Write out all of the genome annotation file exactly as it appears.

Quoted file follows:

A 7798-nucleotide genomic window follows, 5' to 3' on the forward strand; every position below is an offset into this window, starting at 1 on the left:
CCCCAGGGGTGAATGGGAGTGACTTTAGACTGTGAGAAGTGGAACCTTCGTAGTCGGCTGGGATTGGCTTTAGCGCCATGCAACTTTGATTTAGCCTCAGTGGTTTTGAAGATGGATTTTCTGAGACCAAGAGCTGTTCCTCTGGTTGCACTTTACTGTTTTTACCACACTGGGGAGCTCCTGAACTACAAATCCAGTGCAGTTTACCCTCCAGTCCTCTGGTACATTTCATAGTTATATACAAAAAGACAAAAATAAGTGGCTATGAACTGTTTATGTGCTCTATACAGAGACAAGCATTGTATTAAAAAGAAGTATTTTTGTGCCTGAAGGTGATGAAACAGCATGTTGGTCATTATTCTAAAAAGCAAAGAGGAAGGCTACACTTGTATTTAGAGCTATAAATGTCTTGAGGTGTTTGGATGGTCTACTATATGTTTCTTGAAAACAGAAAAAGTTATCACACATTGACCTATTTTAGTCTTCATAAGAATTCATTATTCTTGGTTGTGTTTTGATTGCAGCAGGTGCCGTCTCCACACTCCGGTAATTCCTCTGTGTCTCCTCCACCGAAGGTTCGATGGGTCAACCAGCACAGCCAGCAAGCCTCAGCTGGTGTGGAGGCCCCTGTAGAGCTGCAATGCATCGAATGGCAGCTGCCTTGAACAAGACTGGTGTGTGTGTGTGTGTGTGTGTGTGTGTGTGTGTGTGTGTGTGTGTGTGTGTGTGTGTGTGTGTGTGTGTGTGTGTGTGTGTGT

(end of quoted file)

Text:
A 7798-nucleotide genomic window follows, 5' to 3' on the forward strand; every position below is an offset into this window, starting at 1 on the left:
CCCCAGGGGTGAATGGGAGTGACTTTAGACTGTGAGAAGTGGAACCTTCGTAGTCGGCTGGGATTGGCTTTAGCGCCATGCAACTTTGATTTAGCCTCAGTGGTTTTGAAGATGGATTTTCTGAGACCAAGAGCTGTTCCTCTGGTTGCACTTTACTGTTTTTACCACACTGGGGAGCTCCTGAACTACAAATCCAGTGCAGTTTACCCTCCAGTCCTCTGGTACATTTCATAGTTATATACAAAAAGACAAAAATAAGTGGCTATGAACTGTTTATGTGCTCTATACAGAGACAAGCATTGTATTAAAAAGAAGTATTTTTGTGCCTGAAGGTGATGAAACAGCATGTTGGTCATTATTCTAAAAAGCAAAGAGGAAGGCTACACTTGTATTTAGAGCTATAAATGTCTTGAGGTGTTTGGATGGTCTACTATATGTTTCTTGAAAACAGAAAAAGTTATCACACATTGACCTATTTTAGTCTTCATAAGAATTCATTATTCTTGGTTGTGTTTTGATTGCAGCAGGTGCCGTCTCCACACTCCGGTAATTCCTCTGTGTCTCCTCCACCGAAGGTTCGATGGGTCAACCAGCACAGCCAGCAAGCCTCAGCTGGTGTGGAGGCCCCTGTAGAGCTGCAATGCATCGAATGGCAGCTGCCTTGAACAAGACTGGTGTGTGTGTGTGTGTGTGTGTGTGTGTGTGTGTGTGTGTGTGTGTGTGTGTGTGTGTGTGTGTGTGTGTGTGTGTGTGTGTGT